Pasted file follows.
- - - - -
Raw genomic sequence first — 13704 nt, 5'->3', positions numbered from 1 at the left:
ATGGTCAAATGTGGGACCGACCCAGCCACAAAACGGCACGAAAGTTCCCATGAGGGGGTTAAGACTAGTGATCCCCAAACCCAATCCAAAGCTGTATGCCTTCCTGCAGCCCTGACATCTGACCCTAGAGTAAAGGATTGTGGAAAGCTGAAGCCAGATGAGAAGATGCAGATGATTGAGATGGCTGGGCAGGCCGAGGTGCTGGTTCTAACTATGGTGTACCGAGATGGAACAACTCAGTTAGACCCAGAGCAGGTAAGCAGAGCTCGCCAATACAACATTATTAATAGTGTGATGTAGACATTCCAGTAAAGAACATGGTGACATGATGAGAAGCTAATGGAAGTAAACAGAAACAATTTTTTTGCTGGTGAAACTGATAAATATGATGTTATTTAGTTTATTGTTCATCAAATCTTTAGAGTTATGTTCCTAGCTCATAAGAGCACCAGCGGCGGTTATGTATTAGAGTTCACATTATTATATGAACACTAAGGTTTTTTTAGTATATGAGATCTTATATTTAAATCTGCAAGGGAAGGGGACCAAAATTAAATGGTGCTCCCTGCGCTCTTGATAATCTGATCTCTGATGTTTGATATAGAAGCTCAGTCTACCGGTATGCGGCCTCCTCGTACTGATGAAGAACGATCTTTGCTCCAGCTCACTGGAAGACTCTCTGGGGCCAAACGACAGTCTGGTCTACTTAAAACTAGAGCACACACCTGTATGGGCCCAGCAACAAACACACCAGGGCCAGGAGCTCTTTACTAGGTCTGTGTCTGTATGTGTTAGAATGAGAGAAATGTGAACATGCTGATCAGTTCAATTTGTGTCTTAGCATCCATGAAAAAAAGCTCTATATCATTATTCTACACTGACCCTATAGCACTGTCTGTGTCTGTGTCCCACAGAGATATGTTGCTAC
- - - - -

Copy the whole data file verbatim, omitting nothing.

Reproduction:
Raw genomic sequence first — 13704 nt, 5'->3', positions numbered from 1 at the left:
ATGGTCAAATGTGGGACCGACCCAGCCACAAAACGGCACGAAAGTTCCCATGAGGGGGTTAAGACTAGTGATCCCCAAACCCAATCCAAAGCTGTATGCCTTCCTGCAGCCCTGACATCTGACCCTAGAGTAAAGGATTGTGGAAAGCTGAAGCCAGATGAGAAGATGCAGATGATTGAGATGGCTGGGCAGGCCGAGGTGCTGGTTCTAACTATGGTGTACCGAGATGGAACAACTCAGTTAGACCCAGAGCAGGTAAGCAGAGCTCGCCAATACAACATTATTAATAGTGTGATGTAGACATTCCAGTAAAGAACATGGTGACATGATGAGAAGCTAATGGAAGTAAACAGAAACAATTTTTTTGCTGGTGAAACTGATAAATATGATGTTATTTAGTTTATTGTTCATCAAATCTTTAGAGTTATGTTCCTAGCTCATAAGAGCACCAGCGGCGGTTATGTATTAGAGTTCACATTATTATATGAACACTAAGGTTTTTTTAGTATATGAGATCTTATATTTAAATCTGCAAGGGAAGGGGACCAAAATTAAATGGTGCTCCCTGCGCTCTTGATAATCTGATCTCTGATGTTTGATATAGAAGCTCAGTCTACCGGTATGCGGCCTCCTCGTACTGATGAAGAACGATCTTTGCTCCAGCTCACTGGAAGACTCTCTGGGGCCAAACGACAGTCTGGTCTACTTAAAACTAGAGCACACACCTGTATGGGCCCAGCAACAAACACACCAGGGCCAGGAGCTCTTTACTAGGTCTGTGTCTGTATGTGTTAGAATGAGAGAAATGTGAACATGCTGATCAGTTCAATTTGTGTCTTAGCATCCATGAAAAAAAGCTCTATATCATTATTCTACACTGACCCTATAGCACTGTCTGTGTCTGTGTCCCACAGAGATATGTTGCTAC